Monday, January 25, 2010

New Items for DNB Theory Bulletin Board

New Items for DNB Theory Bulletin Board
Submitted by Ann Hutchinson Guest – January 10, 2003

[Ann Hutchinson Guest says the following items need to be discussed for the revision of the LN textbook. For further items see Guest, Body Portions thread, January 10, 2003; Guest, Spatial Locations and Directions thread, January 10, 2003].


Starting with the arm out to the side, Ex. 1a shows the elbow folding two degrees and moving to place low. Are these two separate movements or does the elbow move to place low and fold at the same time?

In the case of 1b we agree the chest contracts as it moves forward high. In 1c it is a fold instead of a contraction. Does this work similarly regarding timing? Or is it seen as two separate movements - folding first, then inclining?

Ex. 1b has a long established understanding that the X is a pre-sign to the direction symbol and not a separate action. Does this equally apply to the folding sign? Does the folding sign need to be written adjacent and linked to the body columns, as in 1d? This question has come up with 1a. To show simultaneous movement do we need to bow the two indications, as in 1e?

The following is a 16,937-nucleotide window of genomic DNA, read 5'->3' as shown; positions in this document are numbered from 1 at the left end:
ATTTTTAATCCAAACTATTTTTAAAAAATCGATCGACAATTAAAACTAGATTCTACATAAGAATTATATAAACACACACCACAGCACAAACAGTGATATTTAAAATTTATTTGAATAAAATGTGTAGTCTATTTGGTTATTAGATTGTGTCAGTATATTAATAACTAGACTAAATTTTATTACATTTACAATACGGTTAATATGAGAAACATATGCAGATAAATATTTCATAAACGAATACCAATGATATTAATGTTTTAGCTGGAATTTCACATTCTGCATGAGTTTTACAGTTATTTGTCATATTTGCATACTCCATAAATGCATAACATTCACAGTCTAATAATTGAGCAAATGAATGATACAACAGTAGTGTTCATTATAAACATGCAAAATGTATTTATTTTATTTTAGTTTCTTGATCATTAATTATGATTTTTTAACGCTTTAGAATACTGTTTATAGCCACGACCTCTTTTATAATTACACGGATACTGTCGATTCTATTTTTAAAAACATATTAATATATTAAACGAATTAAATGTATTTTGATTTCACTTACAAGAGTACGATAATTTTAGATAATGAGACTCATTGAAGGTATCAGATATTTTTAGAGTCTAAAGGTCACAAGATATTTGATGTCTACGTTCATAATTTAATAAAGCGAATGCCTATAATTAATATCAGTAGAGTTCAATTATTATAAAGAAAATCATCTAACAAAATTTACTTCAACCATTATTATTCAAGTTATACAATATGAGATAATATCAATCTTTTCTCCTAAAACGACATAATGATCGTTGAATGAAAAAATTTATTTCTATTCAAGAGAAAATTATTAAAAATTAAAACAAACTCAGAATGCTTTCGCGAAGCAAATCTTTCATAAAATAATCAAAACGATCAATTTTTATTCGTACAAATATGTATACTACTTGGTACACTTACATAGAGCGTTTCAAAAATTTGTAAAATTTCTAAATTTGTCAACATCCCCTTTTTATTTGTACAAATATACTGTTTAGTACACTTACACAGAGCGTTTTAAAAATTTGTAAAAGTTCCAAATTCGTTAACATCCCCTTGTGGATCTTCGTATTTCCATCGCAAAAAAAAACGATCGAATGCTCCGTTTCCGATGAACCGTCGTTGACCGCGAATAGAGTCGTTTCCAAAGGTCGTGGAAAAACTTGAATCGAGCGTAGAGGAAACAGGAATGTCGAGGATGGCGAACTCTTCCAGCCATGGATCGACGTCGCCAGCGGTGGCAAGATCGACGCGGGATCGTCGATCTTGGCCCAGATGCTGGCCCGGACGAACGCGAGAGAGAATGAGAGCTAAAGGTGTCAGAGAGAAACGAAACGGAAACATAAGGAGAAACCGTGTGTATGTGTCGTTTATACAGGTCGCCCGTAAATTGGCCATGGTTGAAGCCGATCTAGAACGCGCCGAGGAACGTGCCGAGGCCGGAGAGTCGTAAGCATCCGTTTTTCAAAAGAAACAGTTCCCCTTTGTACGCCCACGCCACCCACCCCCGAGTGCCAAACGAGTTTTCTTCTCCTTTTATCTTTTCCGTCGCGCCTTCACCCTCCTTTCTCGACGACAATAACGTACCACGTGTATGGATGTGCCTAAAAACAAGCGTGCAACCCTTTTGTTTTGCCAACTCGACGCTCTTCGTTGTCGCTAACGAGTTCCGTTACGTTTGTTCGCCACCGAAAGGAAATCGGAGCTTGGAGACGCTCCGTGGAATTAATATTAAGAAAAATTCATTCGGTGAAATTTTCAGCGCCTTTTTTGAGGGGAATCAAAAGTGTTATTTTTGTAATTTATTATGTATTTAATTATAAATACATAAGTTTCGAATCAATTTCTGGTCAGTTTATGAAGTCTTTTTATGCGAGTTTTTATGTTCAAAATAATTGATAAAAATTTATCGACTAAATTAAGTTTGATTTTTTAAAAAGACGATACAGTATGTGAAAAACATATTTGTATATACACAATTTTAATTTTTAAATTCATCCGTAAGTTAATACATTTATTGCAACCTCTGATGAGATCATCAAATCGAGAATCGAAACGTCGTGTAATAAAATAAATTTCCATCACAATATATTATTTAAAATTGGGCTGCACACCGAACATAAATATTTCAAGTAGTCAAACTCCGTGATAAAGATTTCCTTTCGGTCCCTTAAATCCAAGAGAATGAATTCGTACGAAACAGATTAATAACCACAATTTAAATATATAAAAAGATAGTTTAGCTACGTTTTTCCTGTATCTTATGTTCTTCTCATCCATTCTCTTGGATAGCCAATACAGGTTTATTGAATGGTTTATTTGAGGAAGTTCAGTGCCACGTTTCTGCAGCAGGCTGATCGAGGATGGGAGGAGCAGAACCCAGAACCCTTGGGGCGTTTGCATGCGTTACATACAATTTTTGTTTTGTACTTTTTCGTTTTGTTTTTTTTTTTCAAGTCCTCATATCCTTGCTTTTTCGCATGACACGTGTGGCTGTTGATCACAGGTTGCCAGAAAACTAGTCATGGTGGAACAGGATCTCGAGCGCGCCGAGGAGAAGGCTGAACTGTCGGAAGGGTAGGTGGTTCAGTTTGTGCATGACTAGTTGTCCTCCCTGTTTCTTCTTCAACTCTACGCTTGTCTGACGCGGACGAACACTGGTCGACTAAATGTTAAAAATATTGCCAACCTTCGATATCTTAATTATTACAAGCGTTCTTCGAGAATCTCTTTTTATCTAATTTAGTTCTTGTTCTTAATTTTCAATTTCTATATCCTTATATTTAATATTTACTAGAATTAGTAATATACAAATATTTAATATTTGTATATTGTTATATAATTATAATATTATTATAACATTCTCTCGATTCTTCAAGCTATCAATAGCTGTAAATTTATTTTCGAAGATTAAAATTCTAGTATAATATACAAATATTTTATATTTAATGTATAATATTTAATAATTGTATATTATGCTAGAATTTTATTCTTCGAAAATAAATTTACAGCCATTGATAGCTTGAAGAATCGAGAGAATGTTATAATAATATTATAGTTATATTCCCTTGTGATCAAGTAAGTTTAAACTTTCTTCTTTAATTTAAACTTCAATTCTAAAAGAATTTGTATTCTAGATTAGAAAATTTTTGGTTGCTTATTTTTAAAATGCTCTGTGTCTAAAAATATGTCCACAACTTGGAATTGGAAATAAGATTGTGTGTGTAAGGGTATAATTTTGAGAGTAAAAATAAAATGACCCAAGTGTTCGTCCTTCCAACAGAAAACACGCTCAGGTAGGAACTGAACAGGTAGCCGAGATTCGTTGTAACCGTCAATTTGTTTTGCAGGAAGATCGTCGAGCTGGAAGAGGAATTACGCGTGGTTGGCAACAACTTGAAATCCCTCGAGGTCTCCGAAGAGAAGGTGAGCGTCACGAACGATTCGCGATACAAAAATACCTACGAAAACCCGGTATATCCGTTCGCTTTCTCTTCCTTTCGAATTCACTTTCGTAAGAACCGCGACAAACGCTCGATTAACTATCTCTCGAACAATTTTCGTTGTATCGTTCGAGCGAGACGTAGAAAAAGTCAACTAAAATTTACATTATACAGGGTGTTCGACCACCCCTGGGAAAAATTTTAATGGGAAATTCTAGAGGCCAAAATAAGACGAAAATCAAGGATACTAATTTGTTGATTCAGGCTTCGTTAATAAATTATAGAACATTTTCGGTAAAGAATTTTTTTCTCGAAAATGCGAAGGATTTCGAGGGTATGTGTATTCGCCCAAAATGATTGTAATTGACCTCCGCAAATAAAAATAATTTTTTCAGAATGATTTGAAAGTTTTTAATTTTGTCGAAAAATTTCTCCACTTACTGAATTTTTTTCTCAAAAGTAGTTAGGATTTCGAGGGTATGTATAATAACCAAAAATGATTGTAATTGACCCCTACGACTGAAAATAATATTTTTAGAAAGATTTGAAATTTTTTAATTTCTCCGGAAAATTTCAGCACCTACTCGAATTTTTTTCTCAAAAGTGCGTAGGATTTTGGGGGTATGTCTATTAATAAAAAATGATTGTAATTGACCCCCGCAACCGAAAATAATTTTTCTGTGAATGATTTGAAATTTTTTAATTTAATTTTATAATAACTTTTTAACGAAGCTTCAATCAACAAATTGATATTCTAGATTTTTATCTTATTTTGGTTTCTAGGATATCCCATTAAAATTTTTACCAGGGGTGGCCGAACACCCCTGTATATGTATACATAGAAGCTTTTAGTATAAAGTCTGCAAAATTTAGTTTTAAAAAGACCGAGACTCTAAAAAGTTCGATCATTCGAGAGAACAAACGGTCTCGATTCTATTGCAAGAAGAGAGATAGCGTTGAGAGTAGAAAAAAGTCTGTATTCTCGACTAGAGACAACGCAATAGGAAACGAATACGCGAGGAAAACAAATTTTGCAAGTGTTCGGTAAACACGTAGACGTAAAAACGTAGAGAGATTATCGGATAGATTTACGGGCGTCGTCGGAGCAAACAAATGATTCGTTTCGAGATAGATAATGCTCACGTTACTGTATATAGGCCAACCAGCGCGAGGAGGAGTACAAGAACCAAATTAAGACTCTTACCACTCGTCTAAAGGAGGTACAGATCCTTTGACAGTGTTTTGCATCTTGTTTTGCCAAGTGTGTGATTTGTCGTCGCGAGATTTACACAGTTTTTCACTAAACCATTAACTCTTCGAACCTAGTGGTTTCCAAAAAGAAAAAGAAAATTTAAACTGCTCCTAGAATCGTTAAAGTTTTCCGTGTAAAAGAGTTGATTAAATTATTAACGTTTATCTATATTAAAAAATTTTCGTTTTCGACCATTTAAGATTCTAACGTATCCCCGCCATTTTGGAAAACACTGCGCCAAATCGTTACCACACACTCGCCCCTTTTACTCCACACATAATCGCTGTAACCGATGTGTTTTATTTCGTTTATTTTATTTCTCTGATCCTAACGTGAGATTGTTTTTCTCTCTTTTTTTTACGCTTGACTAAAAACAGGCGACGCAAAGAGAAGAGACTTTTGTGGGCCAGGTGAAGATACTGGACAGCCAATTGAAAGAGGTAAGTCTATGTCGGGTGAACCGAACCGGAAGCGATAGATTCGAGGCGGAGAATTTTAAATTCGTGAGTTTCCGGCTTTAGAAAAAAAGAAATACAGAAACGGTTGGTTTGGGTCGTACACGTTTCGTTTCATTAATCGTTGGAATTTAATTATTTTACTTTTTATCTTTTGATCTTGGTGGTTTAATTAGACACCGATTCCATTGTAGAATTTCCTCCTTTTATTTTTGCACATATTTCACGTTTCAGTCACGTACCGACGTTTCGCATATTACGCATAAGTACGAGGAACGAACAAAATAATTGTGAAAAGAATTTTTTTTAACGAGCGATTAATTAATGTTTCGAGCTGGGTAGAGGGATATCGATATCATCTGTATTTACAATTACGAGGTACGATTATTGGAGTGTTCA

In the Calaban examples for showing over which side of the body a contraction occurs, I had asked for slightly thicker lines for the meeting lines, as in 2a. I think they are more easily distinguished. The thicker line also stems from the initial objections put forward that use of the meeting line for focal point orientation, as in 2b, might be confused with a repeat sign. By making the line and the focal point dot thick enough, 2c, this concern disappeared. In 2d the meeting line was mistaken for the indication of lower arm.

One of the advantages of our system is that thickness of line has not conveyed a difference in meaning. This may be a rare exception.

In the 1970 Labanotation textbook the term ‘bending’ was used in the chapter on flexion and extension. This word is used in the studio and classroom in a very general way, any form of flexion is called bending; in itself it has no specific meaning. For the revised textbook we are trying to be more specific so that each term relates directly to the form of movement being described. I have therefore avoided using ‘bending’ and have consistently used ‘contracting’, ‘folding’, ‘curving’. ‘Folding’ is being applied to the single joint, while ‘curving’ seems more appropriate for multi-jointed parts. For the spine, ‘arching’ can be used, particularly in the backward direction.

It would be good to hear the general consensus on this. Now is the time to clarify these questions.

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